The Andromeda Strain Paperback – 5 Oct 1995
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Some biologists speculate that if we ever make contact with extraterrestrials, those life forms are likely to be--like most life on Earth--one-celled creatures or less, more comparable to bacteria than little green men. And even though such organisms would not likely be able to harm humans, the possibility exists that first contact might be our last.
That's the scientific supposition that Michael Crichton formulates and follows out to its conclusion in his excellent debut novel, TheAndromeda Strain. A Nobel-winning bacteriologist, Jeremy Stone, urges the president to approve an extraterrestrial decontamination facility, to sterilise returning astronauts, satellites and spacecraft that might carry such an "unknown biologic agent." The government agrees, almost too quickly, to build the top- secret Wildfire Lab in the desert of Nevada. Shortly thereafter, unbeknownst to Stone, the US Army initiates the "Scoop" satellite program, an attempt to actively collect space pathogens for use in biological warfare. When Scoop VII crashes a couple years later in the isolated Arizona town of Piedmont, they end up getting more than they asked for.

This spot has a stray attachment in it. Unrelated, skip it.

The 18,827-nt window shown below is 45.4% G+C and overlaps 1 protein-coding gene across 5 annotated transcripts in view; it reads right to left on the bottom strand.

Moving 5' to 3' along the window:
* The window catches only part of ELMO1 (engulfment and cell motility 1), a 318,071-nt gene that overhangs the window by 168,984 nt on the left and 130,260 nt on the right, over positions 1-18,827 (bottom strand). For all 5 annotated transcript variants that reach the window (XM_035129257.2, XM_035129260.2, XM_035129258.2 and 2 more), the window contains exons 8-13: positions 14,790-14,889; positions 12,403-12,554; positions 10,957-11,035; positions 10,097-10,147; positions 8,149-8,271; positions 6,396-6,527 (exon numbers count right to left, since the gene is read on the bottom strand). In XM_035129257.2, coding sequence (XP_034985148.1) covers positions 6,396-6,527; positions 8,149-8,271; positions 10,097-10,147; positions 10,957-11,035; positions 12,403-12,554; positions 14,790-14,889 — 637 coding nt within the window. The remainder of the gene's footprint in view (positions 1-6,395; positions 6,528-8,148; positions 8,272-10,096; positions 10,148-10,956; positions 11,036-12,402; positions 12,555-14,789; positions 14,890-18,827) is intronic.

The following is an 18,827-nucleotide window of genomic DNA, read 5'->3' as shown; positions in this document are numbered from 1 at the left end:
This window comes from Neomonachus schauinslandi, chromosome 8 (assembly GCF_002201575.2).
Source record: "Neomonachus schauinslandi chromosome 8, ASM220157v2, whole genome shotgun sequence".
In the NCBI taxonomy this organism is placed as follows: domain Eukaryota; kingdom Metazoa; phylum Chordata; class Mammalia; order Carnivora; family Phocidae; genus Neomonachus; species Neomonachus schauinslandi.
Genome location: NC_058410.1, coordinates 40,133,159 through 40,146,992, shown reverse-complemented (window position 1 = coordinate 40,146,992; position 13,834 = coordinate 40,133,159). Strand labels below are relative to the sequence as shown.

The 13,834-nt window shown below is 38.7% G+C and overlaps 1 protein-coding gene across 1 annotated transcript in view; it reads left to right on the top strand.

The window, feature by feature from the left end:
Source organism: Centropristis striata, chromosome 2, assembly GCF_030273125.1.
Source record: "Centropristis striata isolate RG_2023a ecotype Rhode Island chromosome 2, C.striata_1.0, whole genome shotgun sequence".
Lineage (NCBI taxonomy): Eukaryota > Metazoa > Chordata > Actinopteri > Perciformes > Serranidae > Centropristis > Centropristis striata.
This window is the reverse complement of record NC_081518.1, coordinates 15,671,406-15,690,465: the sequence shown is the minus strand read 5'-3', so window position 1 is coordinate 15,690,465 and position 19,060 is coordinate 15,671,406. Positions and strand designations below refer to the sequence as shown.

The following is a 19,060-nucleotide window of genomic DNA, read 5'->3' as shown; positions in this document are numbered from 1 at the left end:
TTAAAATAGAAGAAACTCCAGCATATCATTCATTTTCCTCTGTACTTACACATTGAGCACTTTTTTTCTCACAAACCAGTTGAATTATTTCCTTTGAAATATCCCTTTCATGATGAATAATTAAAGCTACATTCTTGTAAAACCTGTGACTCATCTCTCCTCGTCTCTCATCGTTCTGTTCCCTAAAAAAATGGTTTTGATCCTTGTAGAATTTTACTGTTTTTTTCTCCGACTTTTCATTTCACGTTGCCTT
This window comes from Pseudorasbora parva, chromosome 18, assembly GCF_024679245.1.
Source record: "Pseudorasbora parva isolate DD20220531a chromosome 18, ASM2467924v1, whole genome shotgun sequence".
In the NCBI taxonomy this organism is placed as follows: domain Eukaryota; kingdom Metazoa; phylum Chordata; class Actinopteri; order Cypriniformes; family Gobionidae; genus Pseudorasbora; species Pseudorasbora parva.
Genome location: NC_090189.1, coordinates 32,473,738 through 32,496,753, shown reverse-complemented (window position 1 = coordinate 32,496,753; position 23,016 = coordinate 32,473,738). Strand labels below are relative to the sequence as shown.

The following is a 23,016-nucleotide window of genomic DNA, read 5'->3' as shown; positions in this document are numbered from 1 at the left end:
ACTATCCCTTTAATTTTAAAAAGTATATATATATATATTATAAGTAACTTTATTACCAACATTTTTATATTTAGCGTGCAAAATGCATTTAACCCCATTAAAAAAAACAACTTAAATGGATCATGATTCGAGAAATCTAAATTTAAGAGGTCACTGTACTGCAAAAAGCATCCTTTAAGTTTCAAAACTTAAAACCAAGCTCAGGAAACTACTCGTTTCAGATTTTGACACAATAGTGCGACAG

The Andromeda Strain follows Stone and rest of the scientific team mobilised to react to the Scoop crash, as they scramble to understand and contain a strange and deadly outbreak. Crichton's first book may well be his best, with an earnestness missing from his later, more calculated thrillers. --Paul Hughes, Amazon.com
"He had me convinced it was all really happening" (Christopher Lehmann-Haupt New York Times)
"Science fiction, which once frightened me because it seemed so far-out, now frightens me because it seems so near. The Andromeda Strain is as matter-of-fact as the skull-and-crossbones instructions on a bottle of poison - and just as chillingly effective" (Life)
"Terrifying...One of the most important novels of the year" (Library Journal)
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Top Customer Reviews